Printed letters, November 29, 2012

In 1987, the average cost of a new car was $10,300 and the price of a gallon of gas was 98 cents. In 1987, desktop computers were just taking off (anyone remember the Radio Shack Tandy?) Cell phones were rare, and you could still find rotary-dial pay phones on street corners.

In 1987 the Dow Jones Industrial Average closed at 1,938. In 1987, the BLM Uncompaghre Field Office published its draft resource management plan for the Uncompaghre region.

Today, 25 years later, the BLM insists on using the 1987 plan data as a basis for decision-making for a proposed lease sale of more than 29,000 acres of public lands that surround the North Fork Valley. These proposed lands for sale include rangeland and prime hunting and recreation areas adjacent to water sources, schools and private farmlands.

In 25 years the communities of the North Fork Valley have changed. The unique make-up of our communities — the farms, orchards, vineyards and wineries, recreation opportunities and hunting areas interwoven between public and private lands — is quite simply incompatible with industrial-scale development. But a 25-year-old plan doesn’t reflect that.

The BLM should get its own house in order by finishing the long overdue resource management plan revision that recognizes and protects the North Fork Valley as it exists today. The previous plan couldn’t even imagine what today’s North Fork Valley or today’s drilling technology would look like. So, why should we use this foolhardy “management” plan to lease lands for 10 years?

You wouldn’t buy a car or a computer today using 25-year-old specifications.Why should we jeopardize a unique agricultural community such as the North Fork Valley with a 25-year-old BLM plan? It is a very bad idea.

ELAINE BRETT

Hotchkiss

Local chamber supports 
responsible energy work

As the voice of business for the Western Slope, the Grand Junction Area Chamber of Commerce would like to thank The Daily Sentinel for its timely editorial, “A Market-Driven Energy Revolution.”

The Western Slope has a vested interest in seeing that the energy industry continues to be developed, as energy production is an economic driver for our area. We are proud of our energy producers, who have used best practices, market-driven exploration and research and development to create new methods of extraction such as hydraulic fracturing and horizontal drilling.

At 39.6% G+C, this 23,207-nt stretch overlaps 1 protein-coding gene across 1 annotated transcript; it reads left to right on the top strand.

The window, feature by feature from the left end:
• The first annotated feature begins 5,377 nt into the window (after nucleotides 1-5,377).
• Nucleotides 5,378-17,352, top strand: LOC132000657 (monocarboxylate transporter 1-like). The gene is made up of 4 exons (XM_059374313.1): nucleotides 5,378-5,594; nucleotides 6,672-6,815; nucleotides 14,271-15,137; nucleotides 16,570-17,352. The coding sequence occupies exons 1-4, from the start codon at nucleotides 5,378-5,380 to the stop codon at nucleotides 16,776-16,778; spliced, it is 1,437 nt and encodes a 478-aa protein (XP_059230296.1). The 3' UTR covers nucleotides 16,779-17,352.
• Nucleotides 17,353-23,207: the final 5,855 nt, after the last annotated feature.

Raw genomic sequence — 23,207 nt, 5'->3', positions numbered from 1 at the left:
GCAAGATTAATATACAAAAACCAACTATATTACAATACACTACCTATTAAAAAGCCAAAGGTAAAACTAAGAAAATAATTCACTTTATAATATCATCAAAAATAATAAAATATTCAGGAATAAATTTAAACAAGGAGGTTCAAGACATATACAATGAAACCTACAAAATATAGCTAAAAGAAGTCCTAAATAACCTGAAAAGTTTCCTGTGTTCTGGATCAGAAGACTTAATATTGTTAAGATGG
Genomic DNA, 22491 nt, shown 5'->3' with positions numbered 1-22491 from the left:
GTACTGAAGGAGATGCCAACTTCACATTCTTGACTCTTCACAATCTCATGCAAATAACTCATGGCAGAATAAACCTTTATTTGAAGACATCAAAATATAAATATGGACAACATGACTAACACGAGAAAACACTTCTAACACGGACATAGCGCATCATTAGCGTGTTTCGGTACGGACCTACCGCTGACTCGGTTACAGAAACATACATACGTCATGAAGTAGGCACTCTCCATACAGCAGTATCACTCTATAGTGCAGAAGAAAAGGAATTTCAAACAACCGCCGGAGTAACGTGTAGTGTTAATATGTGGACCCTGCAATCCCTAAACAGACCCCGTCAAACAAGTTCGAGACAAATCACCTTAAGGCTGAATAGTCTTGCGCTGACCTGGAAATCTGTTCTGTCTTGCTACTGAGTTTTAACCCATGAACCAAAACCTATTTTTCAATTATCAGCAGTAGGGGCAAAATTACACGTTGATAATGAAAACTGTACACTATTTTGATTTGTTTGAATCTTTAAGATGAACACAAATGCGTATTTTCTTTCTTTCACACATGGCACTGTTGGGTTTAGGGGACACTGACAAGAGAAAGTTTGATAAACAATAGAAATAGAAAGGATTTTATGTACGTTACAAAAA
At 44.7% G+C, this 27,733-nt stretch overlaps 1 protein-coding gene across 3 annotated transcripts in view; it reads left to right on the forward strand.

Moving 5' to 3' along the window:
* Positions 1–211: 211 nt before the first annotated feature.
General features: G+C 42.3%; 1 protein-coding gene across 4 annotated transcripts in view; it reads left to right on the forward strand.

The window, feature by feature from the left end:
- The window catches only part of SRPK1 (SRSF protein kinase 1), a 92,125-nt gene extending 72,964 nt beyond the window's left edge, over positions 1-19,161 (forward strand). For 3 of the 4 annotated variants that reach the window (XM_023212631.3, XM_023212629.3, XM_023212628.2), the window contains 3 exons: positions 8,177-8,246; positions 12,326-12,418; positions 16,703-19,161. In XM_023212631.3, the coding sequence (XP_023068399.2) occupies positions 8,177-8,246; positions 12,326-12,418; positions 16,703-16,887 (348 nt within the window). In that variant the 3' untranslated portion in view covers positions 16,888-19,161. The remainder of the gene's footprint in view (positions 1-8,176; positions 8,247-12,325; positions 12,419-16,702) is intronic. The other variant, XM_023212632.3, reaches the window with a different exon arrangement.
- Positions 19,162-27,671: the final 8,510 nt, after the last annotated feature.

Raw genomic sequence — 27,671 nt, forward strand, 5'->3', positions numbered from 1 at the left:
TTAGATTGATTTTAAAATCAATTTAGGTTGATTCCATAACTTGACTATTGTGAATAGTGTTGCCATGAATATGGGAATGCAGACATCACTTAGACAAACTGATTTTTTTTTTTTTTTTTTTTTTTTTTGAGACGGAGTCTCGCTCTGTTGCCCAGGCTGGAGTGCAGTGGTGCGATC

We laud The Daily Sentinel for including the fact that the “energy boom isn’t guaranteed. Too much government interference and regulation could kill it or significantly slow it.” Especially since the U.S. government has continued to express energy independence as a critical national goal, the chamber continues to encourage long-term, responsible energy development without the over-regulation of government.

DIANE SCHWENKE

President/CEO

Grand Junction Area

Chamber of Commerce

 

 

Seniors relying on Medicare 
become second-class citizens

On The Daily Sentinel front page Nov. 25 was a pretty concise article about medical care in the Grand Valley. One high point was how the usage of emergency room visits was on the high end for the state. The reasons stated made sense and, I believe, were factual. But one reason was not addressed.

I moved to the Grand Valley a little over a year ago. I have enjoyed just about everything the Grand Valley has to offer, with the exception of health care provider access.

I tried for more than a month to get a physician’s service to accept me into its practice. The reason for the denials was that Medicare insures me. A majority of the practices I contacted were not accepting Medicare patients. The fact that I had very good supplemental insurance did not matter.

As a retired Marine, up until I was 65 I was covered by Tricare. Once I turned 65, I was required to go to Medicare as my primary, with Tricare as my supplemental. I never felt that was a bad thing, until I got here.

I now understand why a lot of seniors are confused and have the opinion that they are no longer good enough. I bet a lot of those who are going to the ER are there because they have no primary care, but are well-covered. The other options for care are fine, but they lack the comfort of a primary care physician.

When the greedy, primary care services here start to treat those of us on Medicare fairly, you will see the number of needless ER visits drop.

ROBERT McCULLEY

Grand Junction

 

Cable firms are unfair 
to their loyal customers

I can’t understand why the cable companies constantly offer fabulous deals to new customers and never offer long-term, loyal customers an occasional incentive to keep subscribing. Instead, the prices keep inching up.

This is not only the local companies, but has happened everywhere I have had cable service. It is very poor business practice, in my estimation.

SHIRLEY GREEN

Grand Junction



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